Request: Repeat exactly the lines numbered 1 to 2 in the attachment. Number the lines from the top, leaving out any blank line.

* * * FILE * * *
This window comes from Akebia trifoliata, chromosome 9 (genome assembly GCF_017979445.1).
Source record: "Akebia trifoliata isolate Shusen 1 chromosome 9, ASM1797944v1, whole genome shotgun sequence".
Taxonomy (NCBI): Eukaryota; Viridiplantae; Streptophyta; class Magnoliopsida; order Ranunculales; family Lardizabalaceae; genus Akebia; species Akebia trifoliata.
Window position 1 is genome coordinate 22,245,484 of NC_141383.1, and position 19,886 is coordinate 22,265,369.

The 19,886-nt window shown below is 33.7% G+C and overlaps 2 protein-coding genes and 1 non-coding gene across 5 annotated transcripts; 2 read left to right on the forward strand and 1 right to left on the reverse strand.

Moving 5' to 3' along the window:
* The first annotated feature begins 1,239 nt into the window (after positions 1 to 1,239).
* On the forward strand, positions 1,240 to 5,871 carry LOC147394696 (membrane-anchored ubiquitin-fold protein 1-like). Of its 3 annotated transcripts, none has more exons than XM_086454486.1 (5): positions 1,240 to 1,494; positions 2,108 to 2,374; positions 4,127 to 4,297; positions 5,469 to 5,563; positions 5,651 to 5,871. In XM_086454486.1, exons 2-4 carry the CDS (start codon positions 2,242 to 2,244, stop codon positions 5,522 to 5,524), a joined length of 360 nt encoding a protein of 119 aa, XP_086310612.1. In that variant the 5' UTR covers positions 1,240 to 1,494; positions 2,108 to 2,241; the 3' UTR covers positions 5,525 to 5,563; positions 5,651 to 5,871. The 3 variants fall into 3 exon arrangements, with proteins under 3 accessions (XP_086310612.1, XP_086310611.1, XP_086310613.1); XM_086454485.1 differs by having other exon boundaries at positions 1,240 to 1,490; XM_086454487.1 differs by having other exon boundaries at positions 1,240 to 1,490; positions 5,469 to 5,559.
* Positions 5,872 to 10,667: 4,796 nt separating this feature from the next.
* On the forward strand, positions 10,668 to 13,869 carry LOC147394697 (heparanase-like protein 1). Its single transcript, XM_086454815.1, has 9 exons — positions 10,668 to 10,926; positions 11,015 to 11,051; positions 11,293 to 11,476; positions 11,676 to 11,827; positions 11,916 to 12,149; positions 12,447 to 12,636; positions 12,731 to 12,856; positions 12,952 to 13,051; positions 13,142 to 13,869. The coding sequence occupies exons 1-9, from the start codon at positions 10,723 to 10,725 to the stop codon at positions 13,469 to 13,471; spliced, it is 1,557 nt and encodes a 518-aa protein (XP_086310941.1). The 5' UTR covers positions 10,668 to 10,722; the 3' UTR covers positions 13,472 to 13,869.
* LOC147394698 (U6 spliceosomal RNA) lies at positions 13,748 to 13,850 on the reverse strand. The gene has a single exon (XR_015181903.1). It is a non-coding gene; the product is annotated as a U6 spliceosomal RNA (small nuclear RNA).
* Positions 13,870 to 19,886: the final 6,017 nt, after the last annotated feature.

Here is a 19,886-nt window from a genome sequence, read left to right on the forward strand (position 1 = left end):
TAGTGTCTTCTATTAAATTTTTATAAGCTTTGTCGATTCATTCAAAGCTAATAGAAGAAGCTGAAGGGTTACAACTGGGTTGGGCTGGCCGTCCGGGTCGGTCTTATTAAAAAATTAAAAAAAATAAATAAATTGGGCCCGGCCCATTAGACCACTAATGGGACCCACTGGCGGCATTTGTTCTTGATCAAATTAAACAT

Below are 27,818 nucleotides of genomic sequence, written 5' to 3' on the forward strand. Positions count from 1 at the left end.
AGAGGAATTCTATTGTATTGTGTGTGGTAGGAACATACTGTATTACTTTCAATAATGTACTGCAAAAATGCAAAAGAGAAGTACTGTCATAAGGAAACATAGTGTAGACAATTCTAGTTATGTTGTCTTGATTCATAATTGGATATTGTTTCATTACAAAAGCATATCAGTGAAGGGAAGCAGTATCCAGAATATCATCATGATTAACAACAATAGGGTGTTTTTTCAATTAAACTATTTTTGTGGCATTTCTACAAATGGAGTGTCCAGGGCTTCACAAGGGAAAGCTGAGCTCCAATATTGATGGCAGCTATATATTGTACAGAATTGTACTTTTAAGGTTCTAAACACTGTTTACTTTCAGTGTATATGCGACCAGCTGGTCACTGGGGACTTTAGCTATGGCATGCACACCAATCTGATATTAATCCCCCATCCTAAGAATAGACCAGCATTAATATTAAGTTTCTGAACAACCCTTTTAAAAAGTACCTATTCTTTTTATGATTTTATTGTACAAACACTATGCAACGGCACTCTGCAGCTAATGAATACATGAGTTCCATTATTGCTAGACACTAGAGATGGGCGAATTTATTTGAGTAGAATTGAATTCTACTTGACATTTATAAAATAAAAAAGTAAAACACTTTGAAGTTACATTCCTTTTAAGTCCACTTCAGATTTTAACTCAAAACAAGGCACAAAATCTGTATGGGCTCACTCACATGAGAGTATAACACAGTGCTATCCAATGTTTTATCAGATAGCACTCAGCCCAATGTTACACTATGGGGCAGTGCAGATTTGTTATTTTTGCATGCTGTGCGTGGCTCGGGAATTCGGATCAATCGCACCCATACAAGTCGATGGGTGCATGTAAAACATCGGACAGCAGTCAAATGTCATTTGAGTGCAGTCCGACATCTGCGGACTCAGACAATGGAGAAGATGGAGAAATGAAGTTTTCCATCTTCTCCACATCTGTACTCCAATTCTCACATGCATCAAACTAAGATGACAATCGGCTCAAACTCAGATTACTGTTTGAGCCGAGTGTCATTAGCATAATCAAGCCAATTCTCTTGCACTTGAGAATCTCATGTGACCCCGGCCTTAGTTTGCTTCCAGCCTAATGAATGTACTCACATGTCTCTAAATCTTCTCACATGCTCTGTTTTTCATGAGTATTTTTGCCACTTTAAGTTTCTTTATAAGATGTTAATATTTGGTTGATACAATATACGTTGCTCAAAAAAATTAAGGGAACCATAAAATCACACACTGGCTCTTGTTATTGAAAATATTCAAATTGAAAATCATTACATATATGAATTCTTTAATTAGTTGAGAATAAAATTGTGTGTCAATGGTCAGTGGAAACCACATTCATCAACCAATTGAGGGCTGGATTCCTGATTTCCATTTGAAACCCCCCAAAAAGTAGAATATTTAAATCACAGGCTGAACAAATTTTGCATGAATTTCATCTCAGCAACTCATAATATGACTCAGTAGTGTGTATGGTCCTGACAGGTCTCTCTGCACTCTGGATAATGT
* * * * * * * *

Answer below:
This window comes from Akebia trifoliata, chromosome 9 (genome assembly GCF_017979445.1).
Source record: "Akebia trifoliata isolate Shusen 1 chromosome 9, ASM1797944v1, whole genome shotgun sequence".